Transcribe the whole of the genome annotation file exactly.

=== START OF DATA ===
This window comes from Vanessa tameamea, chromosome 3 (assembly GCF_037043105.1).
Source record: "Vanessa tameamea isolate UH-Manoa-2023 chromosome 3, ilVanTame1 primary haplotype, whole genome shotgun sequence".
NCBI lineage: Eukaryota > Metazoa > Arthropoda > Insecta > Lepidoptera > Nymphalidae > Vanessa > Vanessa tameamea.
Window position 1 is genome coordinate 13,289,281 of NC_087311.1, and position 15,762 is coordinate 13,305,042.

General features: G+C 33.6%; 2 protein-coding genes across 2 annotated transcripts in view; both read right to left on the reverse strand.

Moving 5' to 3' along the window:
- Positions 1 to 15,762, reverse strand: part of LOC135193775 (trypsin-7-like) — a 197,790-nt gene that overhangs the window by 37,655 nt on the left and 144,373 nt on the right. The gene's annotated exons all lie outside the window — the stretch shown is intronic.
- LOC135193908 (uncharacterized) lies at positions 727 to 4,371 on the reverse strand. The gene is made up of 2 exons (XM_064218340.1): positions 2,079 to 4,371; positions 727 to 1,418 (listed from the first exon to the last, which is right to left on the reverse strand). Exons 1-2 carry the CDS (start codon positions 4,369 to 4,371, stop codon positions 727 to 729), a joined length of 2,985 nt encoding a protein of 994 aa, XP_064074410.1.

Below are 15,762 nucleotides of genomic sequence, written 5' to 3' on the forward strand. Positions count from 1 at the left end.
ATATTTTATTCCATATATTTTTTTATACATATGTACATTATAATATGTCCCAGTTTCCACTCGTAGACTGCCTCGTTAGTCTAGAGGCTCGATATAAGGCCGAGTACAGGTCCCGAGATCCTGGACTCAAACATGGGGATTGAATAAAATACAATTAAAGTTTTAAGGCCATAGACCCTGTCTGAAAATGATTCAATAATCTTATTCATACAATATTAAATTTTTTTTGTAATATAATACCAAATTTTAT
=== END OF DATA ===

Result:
This window comes from Vanessa tameamea, chromosome 3 (assembly GCF_037043105.1).
Source record: "Vanessa tameamea isolate UH-Manoa-2023 chromosome 3, ilVanTame1 primary haplotype, whole genome shotgun sequence".
NCBI lineage: Eukaryota > Metazoa > Arthropoda > Insecta > Lepidoptera > Nymphalidae > Vanessa > Vanessa tameamea.
Window position 1 is genome coordinate 13,289,281 of NC_087311.1, and position 15,762 is coordinate 13,305,042.

General features: G+C 33.6%; 2 protein-coding genes across 2 annotated transcripts in view; both read right to left on the reverse strand.

Moving 5' to 3' along the window:
- Positions 1 to 15,762, reverse strand: part of LOC135193775 (trypsin-7-like) — a 197,790-nt gene that overhangs the window by 37,655 nt on the left and 144,373 nt on the right. The gene's annotated exons all lie outside the window — the stretch shown is intronic.
- LOC135193908 (uncharacterized) lies at positions 727 to 4,371 on the reverse strand. The gene is made up of 2 exons (XM_064218340.1): positions 2,079 to 4,371; positions 727 to 1,418 (listed from the first exon to the last, which is right to left on the reverse strand). Exons 1-2 carry the CDS (start codon positions 4,369 to 4,371, stop codon positions 727 to 729), a joined length of 2,985 nt encoding a protein of 994 aa, XP_064074410.1.

Below are 15,762 nucleotides of genomic sequence, written 5' to 3' on the forward strand. Positions count from 1 at the left end.
ATATTTTATTCCATATATTTTTTTATACATATGTACATTATAATATGTCCCAGTTTCCACTCGTAGACTGCCTCGTTAGTCTAGAGGCTCGATATAAGGCCGAGTACAGGTCCCGAGATCCTGGACTCAAACATGGGGATTGAATAAAATACAATTAAAGTTTTAAGGCCATAGACCCTGTCTGAAAATGATTCAATAATCTTATTCATACAATATTAAATTTTTTTTGTAATATAATACCAAATTTTAT